The COVID-19 protocols have come with their new normal challenges some of which we hardly consider yet they are critical.
The disposal of nose masks constitutes a major challenge originating from the use of the protections whose use information available suggests has started soaring thanks to the ongoing campaign and enforcement efforts by the police.
The masks are now competing with other disposal items in our streets yet we have not thought out a proper way of disposing of them.
In the absence of the foregone, we have had to cope with streets and neighbourhoods littered with spent nose masks.
Some of the masks of course could be carrying the virus since after all they are meant to trap them and prevent the user from being infected through their respiratory tracks.
There would be no work when at the end of the day we are unable to dispose of safely these nose masks, allowing them to serve as sources of infection of others as they lie about the neighbourhoods.
It is unacceptable and unsafe when used nose masks add to the eyesore of polythene bags littering the streets of our cities, especially Accra.
With millions of nose masks being used on daily basis, it would be appropriate if our assemblies come up with a safe way of managing this challenge.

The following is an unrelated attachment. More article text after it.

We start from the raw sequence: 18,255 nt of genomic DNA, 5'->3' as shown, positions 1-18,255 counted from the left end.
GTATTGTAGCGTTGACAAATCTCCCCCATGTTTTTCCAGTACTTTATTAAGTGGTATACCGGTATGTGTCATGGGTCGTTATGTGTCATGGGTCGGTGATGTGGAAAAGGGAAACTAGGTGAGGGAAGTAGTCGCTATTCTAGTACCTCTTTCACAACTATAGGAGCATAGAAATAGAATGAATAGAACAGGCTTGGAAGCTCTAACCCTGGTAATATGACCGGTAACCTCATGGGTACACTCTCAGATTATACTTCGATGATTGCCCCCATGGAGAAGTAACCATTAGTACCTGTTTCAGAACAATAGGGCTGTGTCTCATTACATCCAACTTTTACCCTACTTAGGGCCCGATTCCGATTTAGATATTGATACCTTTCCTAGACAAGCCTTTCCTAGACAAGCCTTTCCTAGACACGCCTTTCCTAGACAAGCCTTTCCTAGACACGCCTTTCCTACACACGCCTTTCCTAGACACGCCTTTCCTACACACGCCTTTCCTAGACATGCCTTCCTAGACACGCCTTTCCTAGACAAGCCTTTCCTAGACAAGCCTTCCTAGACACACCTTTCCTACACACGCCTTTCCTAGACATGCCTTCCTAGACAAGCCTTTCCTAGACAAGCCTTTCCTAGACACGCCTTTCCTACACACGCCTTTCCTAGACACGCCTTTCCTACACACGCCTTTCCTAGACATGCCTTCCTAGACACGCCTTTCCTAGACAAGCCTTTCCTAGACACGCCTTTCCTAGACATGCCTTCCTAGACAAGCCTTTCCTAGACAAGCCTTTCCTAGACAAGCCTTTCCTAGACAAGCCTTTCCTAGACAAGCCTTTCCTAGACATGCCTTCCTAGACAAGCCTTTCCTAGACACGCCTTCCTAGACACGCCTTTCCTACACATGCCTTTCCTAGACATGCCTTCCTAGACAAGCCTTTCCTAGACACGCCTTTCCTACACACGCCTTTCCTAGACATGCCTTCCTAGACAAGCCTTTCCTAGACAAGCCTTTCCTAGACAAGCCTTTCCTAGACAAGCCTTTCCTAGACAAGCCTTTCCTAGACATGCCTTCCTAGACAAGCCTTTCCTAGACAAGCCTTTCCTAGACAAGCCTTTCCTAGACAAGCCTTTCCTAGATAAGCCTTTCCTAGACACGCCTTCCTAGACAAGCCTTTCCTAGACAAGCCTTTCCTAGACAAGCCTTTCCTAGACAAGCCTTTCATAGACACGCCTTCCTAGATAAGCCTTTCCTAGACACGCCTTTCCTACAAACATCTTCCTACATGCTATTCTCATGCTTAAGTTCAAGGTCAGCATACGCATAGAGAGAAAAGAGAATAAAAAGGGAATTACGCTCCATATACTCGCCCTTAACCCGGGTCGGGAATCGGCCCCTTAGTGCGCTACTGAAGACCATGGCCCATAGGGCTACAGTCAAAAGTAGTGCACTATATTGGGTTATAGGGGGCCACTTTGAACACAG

Last week an environmental health analyst at the Accra Metropolitan Assembly (AMA) raised the issue when she bemoaned what she described as the indiscriminate disposal of used nose masks in the country.
She advised that the masks be buried after use, an admonition which for us is not feasible. It would be difficult to have individual users of the nose masks digging on daily basis to bury them. In rural areas this is possible, but not in the nation's capital or even Kumasi. It is simply not convenient or even possible.
Being a staff of the AMA, the expert is in a better position to have the subject dealt with by the assembly. We, however, commend her for bringing the subject to the front burner.
The improper disposal of nose masks is as dangerous as not using the protections during a pandemic.
Even as the authorities compel Ghanaians to use the masks, it must not be lost on us that the trapped viruses on the fabric nose masks can infect others or even the users when they are not handled properly such as throwing them about.
The assemblies can create points where the masks can be dropped for safe disposal. Treating used nose masks as we do polythene bags is dangerous.